She watched him walk slowly across the yard as she dried the dishes. His steps were cautious and deliberate, navigating the uneven ground with the aid of his cane. A trip out to the garden compost box with a pail of table scraps was now his daily chore.
The emphysema had stolen the air from his lungs and the strength from his legs, but he was not one to give up. She remembered those powerful legs propelling them across lakes and ponds on ice skates, their arms around each other’s’ waists and feet in perfect unison. It seemed as if they could glide forever.
She remembered watching from this same window as those legs guided the tiller across the rough ground, turning clumps of clay into huge vegetable gardens and patches of fragrant flowers.
As she watched him pause, she recalled the endless walks they use to take in the evenings, two young people taking the opportunity to get away alone. One particular walk was to the old wooden bridge out past the farms and the elevators.
Walking quietly, hand in hand, they had stopped on the bridge. He pulled his knife from his pocket and carefully carved their initials, JAM and MSC on the railing then encased the letters in a big heart. The fresh carving stuck out like a neon sign among all the other faded secrets and promises carved there many years before.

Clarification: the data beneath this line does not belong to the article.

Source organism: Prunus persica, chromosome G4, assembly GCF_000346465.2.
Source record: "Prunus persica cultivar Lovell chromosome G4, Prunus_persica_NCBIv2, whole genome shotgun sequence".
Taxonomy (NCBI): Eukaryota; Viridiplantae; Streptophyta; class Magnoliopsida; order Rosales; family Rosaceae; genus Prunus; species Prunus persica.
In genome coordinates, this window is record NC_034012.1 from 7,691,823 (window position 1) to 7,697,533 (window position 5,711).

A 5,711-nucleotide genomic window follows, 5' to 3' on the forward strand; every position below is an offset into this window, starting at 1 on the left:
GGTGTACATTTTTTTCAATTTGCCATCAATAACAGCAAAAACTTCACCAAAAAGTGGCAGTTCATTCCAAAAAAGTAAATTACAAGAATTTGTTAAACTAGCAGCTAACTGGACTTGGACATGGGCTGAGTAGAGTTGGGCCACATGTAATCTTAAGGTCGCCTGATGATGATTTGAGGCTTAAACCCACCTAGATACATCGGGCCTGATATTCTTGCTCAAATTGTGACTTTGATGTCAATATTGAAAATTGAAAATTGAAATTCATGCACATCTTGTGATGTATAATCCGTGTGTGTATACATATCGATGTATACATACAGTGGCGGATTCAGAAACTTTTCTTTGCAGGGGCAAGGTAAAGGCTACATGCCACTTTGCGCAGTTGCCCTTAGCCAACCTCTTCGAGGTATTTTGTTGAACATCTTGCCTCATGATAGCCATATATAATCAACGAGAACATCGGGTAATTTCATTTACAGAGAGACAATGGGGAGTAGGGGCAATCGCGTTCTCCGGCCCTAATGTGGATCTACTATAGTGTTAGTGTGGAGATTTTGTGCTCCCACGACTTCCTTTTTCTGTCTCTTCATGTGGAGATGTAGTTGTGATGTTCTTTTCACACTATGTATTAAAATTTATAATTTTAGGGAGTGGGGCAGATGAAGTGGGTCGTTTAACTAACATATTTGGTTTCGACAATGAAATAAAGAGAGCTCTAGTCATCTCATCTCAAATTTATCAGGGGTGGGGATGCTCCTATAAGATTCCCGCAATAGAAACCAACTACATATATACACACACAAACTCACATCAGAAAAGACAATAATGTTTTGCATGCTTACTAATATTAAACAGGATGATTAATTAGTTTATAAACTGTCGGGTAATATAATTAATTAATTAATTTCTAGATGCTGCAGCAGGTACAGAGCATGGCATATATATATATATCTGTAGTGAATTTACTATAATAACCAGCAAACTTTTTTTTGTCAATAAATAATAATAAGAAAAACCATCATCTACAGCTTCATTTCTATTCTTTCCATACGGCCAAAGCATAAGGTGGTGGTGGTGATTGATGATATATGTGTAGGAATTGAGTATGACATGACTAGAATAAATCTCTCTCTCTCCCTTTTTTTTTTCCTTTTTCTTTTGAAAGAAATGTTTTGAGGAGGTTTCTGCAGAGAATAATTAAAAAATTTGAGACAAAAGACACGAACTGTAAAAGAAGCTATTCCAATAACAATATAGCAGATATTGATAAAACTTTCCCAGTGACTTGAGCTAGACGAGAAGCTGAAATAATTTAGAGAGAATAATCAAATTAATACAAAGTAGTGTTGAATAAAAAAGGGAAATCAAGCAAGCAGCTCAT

She dried the small tin heart-shaped cookie cutter and placed back in the drawer. She could only guess at how many Valentine cookies she had baked for kids, grandkids and great grandkids and now another batch was coming out of the oven.
As she added the red food coloring to make the pink icing, she checked to see that he was on his way back. She put two cookies aside and before the icing set, she took a toothpick and carefully carved JAM and MSC onto the pink surface of both of them.
He came in and struggled out of his coat and boots and made his way into the living room where he collapsed into his recliner, catching his breath. He shook his head thinking about how he felt as if he had just done a full day’s work and he had barely walked across his yard.
She set the TV tray in front of his chair and brought in a cup of coffee and a plate with the two Valentine cookies. He mumbled “thanks,” and took a long sip of the coffee. He picked a cookie from the plate and paused when he saw the initials she had scratched into the icing.
Suddenly he was 19 years old, healthy and strong, standing with his girl on a wooden Saskatchewan bridge. “That was a long time ago,” he said to her. “I know,” she replied, “But to me it seems like yesterday.”
Don’t forget to make a memory for your Valentine next week. At least that’s what McGregor says.